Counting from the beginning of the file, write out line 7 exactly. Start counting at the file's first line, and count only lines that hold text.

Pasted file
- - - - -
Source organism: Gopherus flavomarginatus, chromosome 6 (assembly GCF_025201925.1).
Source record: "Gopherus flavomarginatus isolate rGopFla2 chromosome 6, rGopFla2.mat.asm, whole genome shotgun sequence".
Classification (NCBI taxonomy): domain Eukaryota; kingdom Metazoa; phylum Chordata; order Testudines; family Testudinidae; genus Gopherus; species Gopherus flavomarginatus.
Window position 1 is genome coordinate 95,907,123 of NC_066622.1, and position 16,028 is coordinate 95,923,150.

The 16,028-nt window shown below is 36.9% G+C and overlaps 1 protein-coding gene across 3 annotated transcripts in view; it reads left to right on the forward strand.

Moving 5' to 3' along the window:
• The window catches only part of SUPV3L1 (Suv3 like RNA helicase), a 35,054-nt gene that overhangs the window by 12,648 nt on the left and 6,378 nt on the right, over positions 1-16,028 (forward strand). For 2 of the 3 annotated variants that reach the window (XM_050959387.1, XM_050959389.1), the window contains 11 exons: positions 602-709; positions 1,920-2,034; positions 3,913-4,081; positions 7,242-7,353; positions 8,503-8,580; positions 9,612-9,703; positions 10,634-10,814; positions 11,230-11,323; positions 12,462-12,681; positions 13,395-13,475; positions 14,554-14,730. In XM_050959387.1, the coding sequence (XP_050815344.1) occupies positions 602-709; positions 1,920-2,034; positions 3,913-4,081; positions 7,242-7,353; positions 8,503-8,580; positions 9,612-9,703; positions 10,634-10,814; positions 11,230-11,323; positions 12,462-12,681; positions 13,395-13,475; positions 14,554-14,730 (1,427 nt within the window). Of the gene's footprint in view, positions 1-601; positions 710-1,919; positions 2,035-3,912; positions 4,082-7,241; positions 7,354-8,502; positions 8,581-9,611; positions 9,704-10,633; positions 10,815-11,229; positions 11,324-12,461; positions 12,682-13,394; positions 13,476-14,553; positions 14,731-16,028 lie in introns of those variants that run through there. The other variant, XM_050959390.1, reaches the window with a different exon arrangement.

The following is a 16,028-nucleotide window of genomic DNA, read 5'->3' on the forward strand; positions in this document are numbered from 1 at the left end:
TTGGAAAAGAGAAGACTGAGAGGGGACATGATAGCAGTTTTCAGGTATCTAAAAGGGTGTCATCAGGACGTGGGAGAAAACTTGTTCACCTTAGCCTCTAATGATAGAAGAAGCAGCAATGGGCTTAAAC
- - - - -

• The window catches only part of SUPV3L1 (Suv3 like RNA helicase), a 35,054-nt gene that overhangs the window by 12,648 nt on the left and 6,378 nt on the right, over positions 1-16,028 (forward strand). For 2 of the 3 annotated variants that reach the window (XM_050959387.1, XM_050959389.1), the window contains 11 exons: positions 602-709; positions 1,920-2,034; positions 3,913-4,081; positions 7,242-7,353; positions 8,503-8,580; positions 9,612-9,703; positions 10,634-10,814; positions 11,230-11,323; positions 12,462-12,681; positions 13,395-13,475; positions 14,554-14,730. In XM_050959387.1, the coding sequence (XP_050815344.1) occupies positions 602-709; positions 1,920-2,034; positions 3,913-4,081; positions 7,242-7,353; positions 8,503-8,580; positions 9,612-9,703; positions 10,634-10,814; positions 11,230-11,323; positions 12,462-12,681; positions 13,395-13,475; positions 14,554-14,730 (1,427 nt within the window). Of the gene's footprint in view, positions 1-601; positions 710-1,919; positions 2,035-3,912; positions 4,082-7,241; positions 7,354-8,502; positions 8,581-9,611; positions 9,704-10,633; positions 10,815-11,229; positions 11,324-12,461; positions 12,682-13,394; positions 13,476-14,553; positions 14,731-16,028 lie in introns of those variants that run through there. The other variant, XM_050959390.1, reaches the window with a different exon arrangement.